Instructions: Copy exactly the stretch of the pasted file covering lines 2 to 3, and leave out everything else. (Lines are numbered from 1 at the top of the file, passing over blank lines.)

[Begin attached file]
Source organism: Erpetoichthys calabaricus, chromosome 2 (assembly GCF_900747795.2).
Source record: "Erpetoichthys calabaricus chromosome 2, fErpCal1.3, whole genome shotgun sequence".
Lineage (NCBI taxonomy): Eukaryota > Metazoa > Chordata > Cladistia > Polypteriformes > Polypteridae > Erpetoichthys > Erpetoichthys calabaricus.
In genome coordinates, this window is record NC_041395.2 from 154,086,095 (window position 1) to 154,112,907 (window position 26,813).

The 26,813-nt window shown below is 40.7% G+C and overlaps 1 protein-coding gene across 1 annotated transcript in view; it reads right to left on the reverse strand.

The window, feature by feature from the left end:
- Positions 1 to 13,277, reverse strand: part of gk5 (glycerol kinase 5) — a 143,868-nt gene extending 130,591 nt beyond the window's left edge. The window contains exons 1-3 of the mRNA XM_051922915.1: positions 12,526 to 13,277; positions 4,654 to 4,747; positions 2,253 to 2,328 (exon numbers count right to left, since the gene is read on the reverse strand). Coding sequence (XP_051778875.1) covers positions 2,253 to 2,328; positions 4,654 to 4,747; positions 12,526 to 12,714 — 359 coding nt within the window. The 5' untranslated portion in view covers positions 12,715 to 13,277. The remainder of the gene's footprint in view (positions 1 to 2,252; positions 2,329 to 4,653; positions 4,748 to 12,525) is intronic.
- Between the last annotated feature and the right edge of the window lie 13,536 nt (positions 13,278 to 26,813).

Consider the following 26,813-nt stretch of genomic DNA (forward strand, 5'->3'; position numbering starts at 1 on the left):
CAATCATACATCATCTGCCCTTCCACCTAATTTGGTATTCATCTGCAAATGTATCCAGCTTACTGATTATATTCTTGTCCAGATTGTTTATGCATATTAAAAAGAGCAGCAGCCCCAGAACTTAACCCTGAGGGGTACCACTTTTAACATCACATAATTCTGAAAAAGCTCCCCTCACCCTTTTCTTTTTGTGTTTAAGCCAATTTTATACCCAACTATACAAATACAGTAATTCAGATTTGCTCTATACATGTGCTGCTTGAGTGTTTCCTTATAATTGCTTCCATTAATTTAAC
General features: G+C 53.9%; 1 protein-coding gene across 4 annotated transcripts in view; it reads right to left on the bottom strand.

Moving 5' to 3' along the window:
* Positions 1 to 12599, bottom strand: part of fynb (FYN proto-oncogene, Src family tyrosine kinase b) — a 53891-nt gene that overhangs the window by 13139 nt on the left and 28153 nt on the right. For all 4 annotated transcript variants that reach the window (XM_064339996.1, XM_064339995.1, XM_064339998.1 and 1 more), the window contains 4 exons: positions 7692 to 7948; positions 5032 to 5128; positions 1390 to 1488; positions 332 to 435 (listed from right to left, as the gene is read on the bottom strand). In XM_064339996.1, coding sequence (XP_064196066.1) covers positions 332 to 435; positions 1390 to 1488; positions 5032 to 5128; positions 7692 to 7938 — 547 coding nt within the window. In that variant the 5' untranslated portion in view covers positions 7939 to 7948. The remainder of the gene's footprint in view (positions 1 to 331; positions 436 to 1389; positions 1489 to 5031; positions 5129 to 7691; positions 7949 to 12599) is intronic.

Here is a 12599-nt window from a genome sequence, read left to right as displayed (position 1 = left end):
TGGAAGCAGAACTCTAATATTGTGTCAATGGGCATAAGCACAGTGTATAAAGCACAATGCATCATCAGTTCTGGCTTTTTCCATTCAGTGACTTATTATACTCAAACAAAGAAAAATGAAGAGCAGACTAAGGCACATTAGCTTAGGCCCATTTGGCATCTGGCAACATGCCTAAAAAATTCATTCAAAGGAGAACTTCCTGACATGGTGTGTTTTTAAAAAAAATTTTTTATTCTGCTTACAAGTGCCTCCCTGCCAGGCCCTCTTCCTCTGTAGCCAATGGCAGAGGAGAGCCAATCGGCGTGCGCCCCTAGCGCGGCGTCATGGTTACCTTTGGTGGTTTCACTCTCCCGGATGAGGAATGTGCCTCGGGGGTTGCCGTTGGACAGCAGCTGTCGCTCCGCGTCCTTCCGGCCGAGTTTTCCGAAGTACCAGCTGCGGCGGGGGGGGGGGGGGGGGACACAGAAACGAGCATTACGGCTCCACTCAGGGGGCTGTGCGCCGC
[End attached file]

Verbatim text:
Source record: "Erpetoichthys calabaricus chromosome 2, fErpCal1.3, whole genome shotgun sequence".
Lineage (NCBI taxonomy): Eukaryota > Metazoa > Chordata > Cladistia > Polypteriformes > Polypteridae > Erpetoichthys > Erpetoichthys calabaricus.